When will loses heart

Will is a beautiful, liberatory capacity and it can become a tyrant. This tendency is one of the reasons why will fell out of favor after the Victorian age—it was talked up as a kind of brutal self-mastery, dominating all the weakness within and crushing the body and heart beneath its achievements.

You might be doing too much. You might be doing things when you need to be resting. You might be trying to take care of everyone and please everyone but find that instead you are tense, distancing, and critical of the people you think you’re trying to care for, unable to hear what they’re actually saying to you.

So often I hear, and occasionally say, the phrase “I don’t know how to feel about this.” This is a way that the mind and will slip away from relationship with the heart and body and become oppressive. We convince ourselves there are right feelings and wrong feelings and try to select the feelings we think we should have. When the feelings we do have don’t line up, we’re not sure what to do.

Mental and emotional distress arises from this discord. Our animal bodies are wondrous organisms that have all these useful signals for when we need rest, food, water, emotional care, and sex. But too often we learn it’s not safe to listen to these signals, so we learn how to read the social cues that let us know when it’s okay to listen and when not. When our emotional and biological needs conflict with the social expectations of family and community, we have tension, and the greater the tension, the more this manifests as illness.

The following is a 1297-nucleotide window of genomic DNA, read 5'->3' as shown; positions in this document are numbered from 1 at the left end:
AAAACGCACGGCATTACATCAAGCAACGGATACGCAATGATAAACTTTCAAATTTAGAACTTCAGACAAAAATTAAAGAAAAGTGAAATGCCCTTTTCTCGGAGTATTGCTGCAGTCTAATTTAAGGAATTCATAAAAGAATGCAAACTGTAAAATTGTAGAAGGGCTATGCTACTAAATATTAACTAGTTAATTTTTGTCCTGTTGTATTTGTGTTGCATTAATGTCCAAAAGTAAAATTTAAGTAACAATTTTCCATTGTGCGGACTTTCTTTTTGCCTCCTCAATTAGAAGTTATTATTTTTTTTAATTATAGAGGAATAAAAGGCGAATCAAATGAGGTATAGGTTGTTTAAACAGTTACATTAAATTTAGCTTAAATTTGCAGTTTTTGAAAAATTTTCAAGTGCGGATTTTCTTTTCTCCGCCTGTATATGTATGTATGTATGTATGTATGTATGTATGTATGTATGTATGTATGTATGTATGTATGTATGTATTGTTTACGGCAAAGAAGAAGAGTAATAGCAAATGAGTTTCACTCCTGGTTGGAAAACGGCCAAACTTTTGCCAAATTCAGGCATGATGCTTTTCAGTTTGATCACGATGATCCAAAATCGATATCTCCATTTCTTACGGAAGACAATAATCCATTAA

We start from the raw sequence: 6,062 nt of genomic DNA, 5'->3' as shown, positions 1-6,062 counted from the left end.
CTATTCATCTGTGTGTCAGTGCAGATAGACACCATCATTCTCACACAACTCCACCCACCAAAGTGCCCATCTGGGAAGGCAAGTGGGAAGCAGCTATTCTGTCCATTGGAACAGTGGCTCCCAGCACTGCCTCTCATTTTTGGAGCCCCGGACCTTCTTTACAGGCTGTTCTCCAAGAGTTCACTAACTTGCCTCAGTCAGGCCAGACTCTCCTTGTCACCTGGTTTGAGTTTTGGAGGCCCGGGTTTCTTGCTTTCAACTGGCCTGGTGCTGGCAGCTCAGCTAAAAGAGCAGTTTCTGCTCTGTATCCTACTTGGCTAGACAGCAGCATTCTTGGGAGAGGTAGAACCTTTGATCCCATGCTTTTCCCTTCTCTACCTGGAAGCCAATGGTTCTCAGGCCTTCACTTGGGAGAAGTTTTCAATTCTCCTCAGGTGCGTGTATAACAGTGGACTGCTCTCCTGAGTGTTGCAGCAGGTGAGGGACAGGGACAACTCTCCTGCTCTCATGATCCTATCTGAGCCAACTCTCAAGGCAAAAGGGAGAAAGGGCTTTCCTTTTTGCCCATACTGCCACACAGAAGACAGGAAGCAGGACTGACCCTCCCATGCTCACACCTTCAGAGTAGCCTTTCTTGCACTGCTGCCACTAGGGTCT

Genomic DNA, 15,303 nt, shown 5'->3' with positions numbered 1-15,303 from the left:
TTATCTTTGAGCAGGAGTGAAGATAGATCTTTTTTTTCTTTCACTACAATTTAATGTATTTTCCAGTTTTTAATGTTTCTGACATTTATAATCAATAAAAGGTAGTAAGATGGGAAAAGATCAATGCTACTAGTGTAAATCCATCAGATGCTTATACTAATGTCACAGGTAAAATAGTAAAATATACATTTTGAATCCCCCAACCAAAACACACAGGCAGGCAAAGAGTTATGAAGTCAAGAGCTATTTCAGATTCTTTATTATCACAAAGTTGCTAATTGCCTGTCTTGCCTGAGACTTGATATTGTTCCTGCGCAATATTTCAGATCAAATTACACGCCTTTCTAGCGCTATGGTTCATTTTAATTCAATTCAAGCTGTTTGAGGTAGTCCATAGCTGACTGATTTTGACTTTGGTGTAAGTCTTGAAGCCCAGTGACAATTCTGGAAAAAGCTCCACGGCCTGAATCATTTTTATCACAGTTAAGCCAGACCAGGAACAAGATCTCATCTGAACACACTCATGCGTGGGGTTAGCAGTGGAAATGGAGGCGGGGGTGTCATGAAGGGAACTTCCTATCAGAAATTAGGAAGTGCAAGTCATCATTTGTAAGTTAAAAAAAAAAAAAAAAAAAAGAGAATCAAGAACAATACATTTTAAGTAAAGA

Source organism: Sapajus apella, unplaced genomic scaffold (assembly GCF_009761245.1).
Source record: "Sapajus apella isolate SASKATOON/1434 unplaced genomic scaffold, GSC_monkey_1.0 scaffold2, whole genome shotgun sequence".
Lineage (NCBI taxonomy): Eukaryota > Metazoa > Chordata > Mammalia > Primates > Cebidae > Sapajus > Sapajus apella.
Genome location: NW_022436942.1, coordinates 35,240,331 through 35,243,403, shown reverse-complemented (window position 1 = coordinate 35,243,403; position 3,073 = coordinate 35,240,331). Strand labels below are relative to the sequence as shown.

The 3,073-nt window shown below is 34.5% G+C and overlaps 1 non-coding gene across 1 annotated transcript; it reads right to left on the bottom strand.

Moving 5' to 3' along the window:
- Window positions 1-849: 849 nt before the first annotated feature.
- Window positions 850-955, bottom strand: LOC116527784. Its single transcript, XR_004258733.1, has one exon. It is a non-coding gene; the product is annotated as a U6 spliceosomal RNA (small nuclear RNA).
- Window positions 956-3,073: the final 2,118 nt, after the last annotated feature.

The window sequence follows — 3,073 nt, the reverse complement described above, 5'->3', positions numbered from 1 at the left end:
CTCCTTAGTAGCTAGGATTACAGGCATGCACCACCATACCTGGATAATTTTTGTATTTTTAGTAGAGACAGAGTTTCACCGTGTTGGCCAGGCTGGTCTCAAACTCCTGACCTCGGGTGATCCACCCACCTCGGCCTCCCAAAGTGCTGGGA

At its best, will bridges these two realms and brings deep desires into manifestation in our social relationships. It comes from the core, converses with the heart, chooses where to invest energy based on what is meaningful, responds to feedback.

At worst, will pushes help upon people who don’t want it, pushes us to work past the point of exhaustion, keeps us grinding forward until we feel resentment and draining obligation even toward the people and work we love. If we’re not careful, we start to blame them for our experience, struggling to accept that it is we who are unable to say no, who failed to set a clear boundary, who was not honest about our needs. Then the harm deepens.

When we start edging into that territory, it’s time to step back and think about what has heart and meaning. What kind of life do I want to lead? And perhaps reflecting deeper… what am I afraid will happen if I stop doing this? What would help me to take the step of cutting away, saying no, finding time to rest? Who can I ask for support? Who can I ask to witness while I acknowledge my needs?

This too is will work. We are unlikely to summit the mountain if we break our leg running up the base. Self-honesty helps us to set more realistic, achievable expectations. We can succeed while taking smaller steps.

A white person, facing away from the camera, standing upon a grassy ridge looking toward snowy mountain peaks.

Photo by Joshua Earle

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